$ 2^{nd}$ order centred scheme (cen2) (ln_traadv_cen2=true)

In the centred second order formulation, the tracer at velocity points is evaluated as the mean of the two neighbouring $ T$-point values. For example, in the $ i$-direction :

$\displaystyle \tau _u^{cen2} =\overline T ^{i+1/2}$ (5.2)

The scheme is non diffusive ($ i.e.$ it conserves the tracer variance, $ \tau^2)$ but dispersive ($ i.e.$ it may create false extrema). It is therefore notoriously noisy and must be used in conjunction with an explicit diffusion operator to produce a sensible solution. The associated time-stepping is performed using a leapfrog scheme in conjunction with an Asselin time-filter, so $ T$ in (5.2) is the now tracer value. The centered second order advection is computed in the traadv_cen2.F90 module. In this module, it is advantageous to combine the cen2 scheme with an upstream scheme in specific areas which require a strong diffusion in order to avoid the generation of false extrema. These areas are the vicinity of large river mouths, some straits with coarse resolution, and the vicinity of ice cover area ($ i.e.$ when the ocean temperature is close to the freezing point). This combined scheme has been included for specific grid points in the ORCA2 configuration only. This is an obsolescent feature as the recommended advection scheme for the ORCA configuration is TVD (see §5.1.2).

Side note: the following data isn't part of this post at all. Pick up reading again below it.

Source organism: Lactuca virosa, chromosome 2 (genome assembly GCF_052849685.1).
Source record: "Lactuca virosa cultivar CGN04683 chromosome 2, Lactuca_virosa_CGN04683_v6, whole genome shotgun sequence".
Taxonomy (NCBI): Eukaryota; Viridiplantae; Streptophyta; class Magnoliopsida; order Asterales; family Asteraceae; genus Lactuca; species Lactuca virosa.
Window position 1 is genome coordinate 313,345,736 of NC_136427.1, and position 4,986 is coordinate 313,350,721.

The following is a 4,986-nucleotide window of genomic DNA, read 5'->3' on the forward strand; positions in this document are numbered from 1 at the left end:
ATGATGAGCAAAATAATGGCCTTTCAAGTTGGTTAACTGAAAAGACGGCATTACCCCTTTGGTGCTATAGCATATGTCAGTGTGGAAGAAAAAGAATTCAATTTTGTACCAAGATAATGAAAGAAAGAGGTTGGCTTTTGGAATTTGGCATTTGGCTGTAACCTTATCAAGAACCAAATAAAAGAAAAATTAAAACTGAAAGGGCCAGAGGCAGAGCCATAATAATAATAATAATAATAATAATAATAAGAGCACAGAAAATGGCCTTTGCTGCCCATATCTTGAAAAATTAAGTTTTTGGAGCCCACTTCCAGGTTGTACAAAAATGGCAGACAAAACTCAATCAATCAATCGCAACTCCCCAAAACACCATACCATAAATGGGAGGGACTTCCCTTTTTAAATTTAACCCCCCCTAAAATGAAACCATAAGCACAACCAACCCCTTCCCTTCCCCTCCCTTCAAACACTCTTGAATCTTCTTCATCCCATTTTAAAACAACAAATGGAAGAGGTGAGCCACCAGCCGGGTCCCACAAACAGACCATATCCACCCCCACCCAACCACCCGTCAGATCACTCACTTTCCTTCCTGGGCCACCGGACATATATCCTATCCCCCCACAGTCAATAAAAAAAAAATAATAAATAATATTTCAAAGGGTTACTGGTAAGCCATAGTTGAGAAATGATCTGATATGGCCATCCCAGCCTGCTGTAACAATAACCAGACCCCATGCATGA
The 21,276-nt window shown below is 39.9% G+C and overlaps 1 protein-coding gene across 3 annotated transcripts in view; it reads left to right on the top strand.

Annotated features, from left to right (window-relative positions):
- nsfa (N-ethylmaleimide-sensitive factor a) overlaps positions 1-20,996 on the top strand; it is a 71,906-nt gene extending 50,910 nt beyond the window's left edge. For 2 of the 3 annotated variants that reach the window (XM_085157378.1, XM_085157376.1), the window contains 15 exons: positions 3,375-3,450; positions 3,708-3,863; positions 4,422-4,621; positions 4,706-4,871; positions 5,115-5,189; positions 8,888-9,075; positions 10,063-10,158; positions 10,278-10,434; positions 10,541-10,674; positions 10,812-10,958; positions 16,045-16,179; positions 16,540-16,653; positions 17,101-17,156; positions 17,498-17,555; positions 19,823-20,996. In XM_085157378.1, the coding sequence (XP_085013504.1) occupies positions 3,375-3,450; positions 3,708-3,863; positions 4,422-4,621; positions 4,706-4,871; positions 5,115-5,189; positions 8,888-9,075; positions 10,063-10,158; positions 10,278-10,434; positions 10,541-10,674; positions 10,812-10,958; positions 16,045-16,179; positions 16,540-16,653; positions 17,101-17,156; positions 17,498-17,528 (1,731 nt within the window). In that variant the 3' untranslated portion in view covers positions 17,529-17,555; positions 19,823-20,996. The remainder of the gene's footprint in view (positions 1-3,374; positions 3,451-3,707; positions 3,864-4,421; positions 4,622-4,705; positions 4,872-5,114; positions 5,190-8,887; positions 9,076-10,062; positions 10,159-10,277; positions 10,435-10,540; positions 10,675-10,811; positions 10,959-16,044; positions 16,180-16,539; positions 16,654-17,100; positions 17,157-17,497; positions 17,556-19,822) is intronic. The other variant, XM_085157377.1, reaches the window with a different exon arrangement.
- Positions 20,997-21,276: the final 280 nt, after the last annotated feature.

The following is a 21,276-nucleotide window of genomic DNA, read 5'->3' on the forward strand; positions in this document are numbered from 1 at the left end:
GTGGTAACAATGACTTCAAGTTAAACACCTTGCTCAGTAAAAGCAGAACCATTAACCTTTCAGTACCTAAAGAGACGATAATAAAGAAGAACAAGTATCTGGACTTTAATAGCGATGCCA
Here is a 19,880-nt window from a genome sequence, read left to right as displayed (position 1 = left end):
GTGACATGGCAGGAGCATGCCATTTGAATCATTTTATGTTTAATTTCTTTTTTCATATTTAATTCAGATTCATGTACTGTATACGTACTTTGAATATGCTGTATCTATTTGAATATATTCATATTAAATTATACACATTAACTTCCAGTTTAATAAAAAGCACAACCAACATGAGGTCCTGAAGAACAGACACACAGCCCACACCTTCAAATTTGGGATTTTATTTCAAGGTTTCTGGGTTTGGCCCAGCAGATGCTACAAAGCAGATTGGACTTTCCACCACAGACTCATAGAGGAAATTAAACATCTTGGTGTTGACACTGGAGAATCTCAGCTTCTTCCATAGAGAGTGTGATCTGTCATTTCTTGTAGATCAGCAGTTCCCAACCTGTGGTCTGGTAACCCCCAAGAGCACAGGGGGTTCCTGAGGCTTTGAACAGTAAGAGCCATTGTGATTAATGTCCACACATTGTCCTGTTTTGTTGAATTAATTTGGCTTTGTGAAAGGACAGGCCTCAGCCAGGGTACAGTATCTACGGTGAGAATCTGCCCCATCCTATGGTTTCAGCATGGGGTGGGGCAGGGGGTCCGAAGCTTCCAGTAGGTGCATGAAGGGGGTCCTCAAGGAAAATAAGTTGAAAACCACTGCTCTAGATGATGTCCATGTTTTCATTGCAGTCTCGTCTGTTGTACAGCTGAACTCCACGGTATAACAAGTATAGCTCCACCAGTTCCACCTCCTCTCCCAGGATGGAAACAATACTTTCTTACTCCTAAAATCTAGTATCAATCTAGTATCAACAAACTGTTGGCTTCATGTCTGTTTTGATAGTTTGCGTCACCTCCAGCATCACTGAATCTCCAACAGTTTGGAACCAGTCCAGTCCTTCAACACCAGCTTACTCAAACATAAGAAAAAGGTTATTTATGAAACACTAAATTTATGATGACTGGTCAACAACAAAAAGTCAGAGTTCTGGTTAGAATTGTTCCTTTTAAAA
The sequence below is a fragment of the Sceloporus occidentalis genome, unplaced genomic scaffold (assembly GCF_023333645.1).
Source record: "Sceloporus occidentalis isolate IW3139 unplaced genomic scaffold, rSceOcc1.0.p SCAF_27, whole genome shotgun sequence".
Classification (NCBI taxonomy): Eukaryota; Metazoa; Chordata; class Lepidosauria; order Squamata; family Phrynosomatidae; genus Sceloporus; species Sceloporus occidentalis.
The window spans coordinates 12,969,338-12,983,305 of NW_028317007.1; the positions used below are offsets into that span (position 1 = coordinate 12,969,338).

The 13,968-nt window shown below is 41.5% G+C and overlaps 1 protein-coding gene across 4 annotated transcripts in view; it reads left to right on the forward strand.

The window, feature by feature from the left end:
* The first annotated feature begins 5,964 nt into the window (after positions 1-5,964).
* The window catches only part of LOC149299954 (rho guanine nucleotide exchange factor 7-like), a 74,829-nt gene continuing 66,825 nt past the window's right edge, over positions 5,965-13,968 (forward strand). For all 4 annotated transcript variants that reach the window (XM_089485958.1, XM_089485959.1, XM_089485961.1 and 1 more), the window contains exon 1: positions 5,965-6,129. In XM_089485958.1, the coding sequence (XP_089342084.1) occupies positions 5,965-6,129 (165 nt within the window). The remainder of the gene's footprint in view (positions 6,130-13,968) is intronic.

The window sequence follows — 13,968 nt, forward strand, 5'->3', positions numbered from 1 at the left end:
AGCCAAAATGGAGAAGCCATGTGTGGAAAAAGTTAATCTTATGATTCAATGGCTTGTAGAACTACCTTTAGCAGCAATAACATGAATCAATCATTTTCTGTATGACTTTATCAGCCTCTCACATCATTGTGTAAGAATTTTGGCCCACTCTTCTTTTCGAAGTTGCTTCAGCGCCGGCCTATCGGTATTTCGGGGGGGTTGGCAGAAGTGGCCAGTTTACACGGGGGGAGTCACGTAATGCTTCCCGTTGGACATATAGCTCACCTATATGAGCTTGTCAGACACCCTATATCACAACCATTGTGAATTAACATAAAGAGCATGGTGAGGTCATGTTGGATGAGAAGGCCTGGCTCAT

Note that using the cen2 scheme, the overall tracer advection is of second order accuracy since both (5.1) and (5.2) have this order of accuracy.

Total Variance Dissipation scheme (TVD) (ln_traadv_tvd=true)

In the Total Variance Dissipation (TVD) formulation, the tracer at velocity points is evaluated using a combination of an upstream and a centred scheme. For example, in the $ i$-direction :

\begin{displaymath}\begin{split}\tau _u^{ups}&= \begin{cases}T_{i+1} & \text{if ...
...u \;\left( {\tau _u^{cen2} -\tau _u^{ups} } \right) \end{split}\end{displaymath} (5.3)

where $ c_u$ is a flux limiter function taking values between 0 and 1. There exist many ways to define $ c_u$, each corresponding to a different total variance decreasing scheme. The one chosen in NEMO is described in Zalesak [1979]. $ c_u$ only departs from $ 1$ when the advective term produces a local extremum in the tracer field. The resulting scheme is quite expensive but positive. It can be used on both active and passive tracers. This scheme is tested and compared with MUSCL and the MPDATA scheme in Lévy et al. [2001]; note that in this paper it is referred to as "FCT" (Flux corrected transport) rather than TVD. The TVD scheme is implemented in the traadv_tvd.F90 module.